Re: [TLS] DNS-based Encrypted SNI

Brian Sniffen <> Fri, 06 July 2018 21:41 UTC

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From: Brian Sniffen <>
To: Eric Rescorla <>
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Date: Fri, 06 Jul 2018 17:41:34 -0400
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Subject: Re: [TLS] DNS-based Encrypted SNI
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Eric Rescorla <> writes:

> On Tue, Jul 3, 2018 at 7:26 AM, Sniffen, Brian <> wrote:
>> Looks neat.
>> 1) TFO DOS vector: is the idea servers will disable TFO under strain but
>> not be able to disable ESNI?
> I hadn't thought about it, but that seems right. I'm not really seeing why
> this is a DOS vector? At present, if you're able to pass a routability
> test, you can force a server to do a DH exchange and a signature, so
> forcing them to do ESNI decryption doesn't seem like it's that much of an
> amplification.

This is the same worry I had talking about ESNI the first time: if
experiencing a lot of load, a server operator might like to route the
load-generating customers / apps / users to a different set of servers.
To do that, he needs to know which customers / apps / users are inviting
the load.  Is this a flash crowd to or
Having to do crypto to determine that makes it *much* more expensive.
It rules out a bunch of ways of doing it on a separate device that
doesn't have the decryption key.

I guess you could put the ESNI key on scrubbing devices (Cisco, Arbor,
Prolexic) and not give them the real TLS keys?  That takes away the
routability test---they just test a sample of what's on the wire, but
that's probably okay.

>> 2) “clients might opt to attempt captive portal detection to see if they
>> are in the presence of a MITM proxy, and if so disable ESNI.”
>> If I’m operating a great firewall, I can use this to discover dissidents,
>> right?  Either they send me dangerous SNI values or they are configured to
>> not disable ESNI, and taking the fifth is fatal. To protect them, I think
>> nobody can have this mode.
> This doesn't sound right to me. The idea here is that you only disable ESNI
> if the attacker is able to generate a valid TLS connection to a
> *non-default* root, which means that they are MITM-capable, which nation
> state firewall operators typically are not. And of course if they are, then
> you have real problems. Can you walk me through the flow you have in mind.

My nation-state operator adversaries typically are MITM-capable.  Hunh.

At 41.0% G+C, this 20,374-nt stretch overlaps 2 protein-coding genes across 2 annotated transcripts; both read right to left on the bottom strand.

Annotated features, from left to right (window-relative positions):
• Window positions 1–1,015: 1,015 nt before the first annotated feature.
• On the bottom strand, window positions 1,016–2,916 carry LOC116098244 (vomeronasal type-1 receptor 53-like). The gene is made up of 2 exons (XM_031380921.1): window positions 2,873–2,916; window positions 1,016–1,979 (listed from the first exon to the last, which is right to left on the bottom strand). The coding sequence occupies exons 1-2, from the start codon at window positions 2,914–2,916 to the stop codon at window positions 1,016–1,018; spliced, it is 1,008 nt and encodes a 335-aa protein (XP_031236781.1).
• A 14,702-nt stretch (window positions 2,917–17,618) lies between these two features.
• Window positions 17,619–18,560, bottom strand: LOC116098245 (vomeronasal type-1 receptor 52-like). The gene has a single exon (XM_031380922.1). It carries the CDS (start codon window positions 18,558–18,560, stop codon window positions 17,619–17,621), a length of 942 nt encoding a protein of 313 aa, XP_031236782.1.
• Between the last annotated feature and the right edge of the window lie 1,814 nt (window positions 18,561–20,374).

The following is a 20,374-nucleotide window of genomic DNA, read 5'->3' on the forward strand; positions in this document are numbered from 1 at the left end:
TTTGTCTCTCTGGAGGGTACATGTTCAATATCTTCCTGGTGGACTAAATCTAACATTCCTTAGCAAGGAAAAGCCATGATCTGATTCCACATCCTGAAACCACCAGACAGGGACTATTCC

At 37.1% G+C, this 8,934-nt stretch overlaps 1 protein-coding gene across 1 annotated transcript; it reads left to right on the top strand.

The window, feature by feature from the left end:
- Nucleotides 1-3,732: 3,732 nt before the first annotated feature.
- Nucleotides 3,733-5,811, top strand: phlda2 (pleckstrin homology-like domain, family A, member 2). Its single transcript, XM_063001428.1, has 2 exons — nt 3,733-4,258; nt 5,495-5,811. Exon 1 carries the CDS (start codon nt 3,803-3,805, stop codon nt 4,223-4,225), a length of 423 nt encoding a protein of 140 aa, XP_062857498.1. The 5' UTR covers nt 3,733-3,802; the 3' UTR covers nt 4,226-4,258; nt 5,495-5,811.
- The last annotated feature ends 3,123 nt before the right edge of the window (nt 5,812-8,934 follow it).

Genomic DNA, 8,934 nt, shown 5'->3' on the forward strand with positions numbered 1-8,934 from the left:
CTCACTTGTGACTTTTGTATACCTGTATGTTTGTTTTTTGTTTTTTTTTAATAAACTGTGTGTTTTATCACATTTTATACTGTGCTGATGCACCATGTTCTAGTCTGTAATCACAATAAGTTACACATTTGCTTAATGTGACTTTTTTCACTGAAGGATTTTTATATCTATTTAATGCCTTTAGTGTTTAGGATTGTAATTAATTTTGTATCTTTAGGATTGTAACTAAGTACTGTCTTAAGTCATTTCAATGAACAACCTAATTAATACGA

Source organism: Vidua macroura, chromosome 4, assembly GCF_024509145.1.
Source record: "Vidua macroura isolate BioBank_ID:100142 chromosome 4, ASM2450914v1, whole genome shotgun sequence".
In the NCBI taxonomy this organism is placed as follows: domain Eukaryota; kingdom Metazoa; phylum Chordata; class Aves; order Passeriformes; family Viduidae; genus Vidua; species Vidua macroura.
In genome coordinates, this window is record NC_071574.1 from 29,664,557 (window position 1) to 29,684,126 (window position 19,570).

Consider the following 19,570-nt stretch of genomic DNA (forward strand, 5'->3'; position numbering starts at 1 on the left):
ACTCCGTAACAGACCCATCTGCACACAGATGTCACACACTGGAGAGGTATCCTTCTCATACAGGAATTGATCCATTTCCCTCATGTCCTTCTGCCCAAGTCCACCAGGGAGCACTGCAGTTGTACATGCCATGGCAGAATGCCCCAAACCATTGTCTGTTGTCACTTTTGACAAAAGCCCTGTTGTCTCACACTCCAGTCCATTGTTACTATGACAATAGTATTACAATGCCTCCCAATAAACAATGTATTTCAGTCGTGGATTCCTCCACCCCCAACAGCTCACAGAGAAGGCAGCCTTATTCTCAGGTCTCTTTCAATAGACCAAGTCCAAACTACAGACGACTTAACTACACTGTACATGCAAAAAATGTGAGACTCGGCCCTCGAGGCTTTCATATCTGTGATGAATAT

And yes, I have real problems!  Lucky me.

But to generalize: even if it can't be done at the GFWoC, it's still
dangerous if done a cafe at a time.

>> 3) How many bits does this offer? Hiding in a set of a million uniform
>> hosts is 20 bits,
> Well, I would say it's got an anonymity set of 2^{20}. It's not 20 bits
> strong in the sense that the attacker can do a computation of cost 2^{20}.n
> and the nonuniformity will accrue to the adversary’s benefit. Active
>> probing will unmask visitors to dissident sites.
> I don't really follow this. Can you explain?

I think it's at most 20 bits strong: the attacker can do a computation
of cost 2^{20}, and crack the anonymity.  It involves 2^{20}
cafe-at-a-time compromises, or 2^{20} operations involving rubber hoses.

But I think it's a *lot* weaker than 2^{20}: the needles of the
adversary's search are not uniformly distributed.  So he can block the
most popular site for a day.  That doesn't take off 1 bit; that takes
off the vast majority of the clients.  If sites are on a power-law
distribution, it gets down to where the remaining 2^5 are rubber-hosable
in just a few experiments.


> -Ekr
> I worry that this tool is so weak against a GFW-style adversary for the
>> purpose of allowing dissident access to restricted web sites that it will
>> be dangerous if released. But maybe I misunderstand the purpose. If this is
>> just to keep Western ISPs from monkeying with traffic, sure, ship it.
>> Labelling the encryption with its strength as applied, or showing CDNs and
>> ISPs how to work out some bounds, seems one way to help users understand
>> whether this can help them or put them more at risk.
>> --
>> Brian Sniffen

Brian Sniffen
Akamai Technologies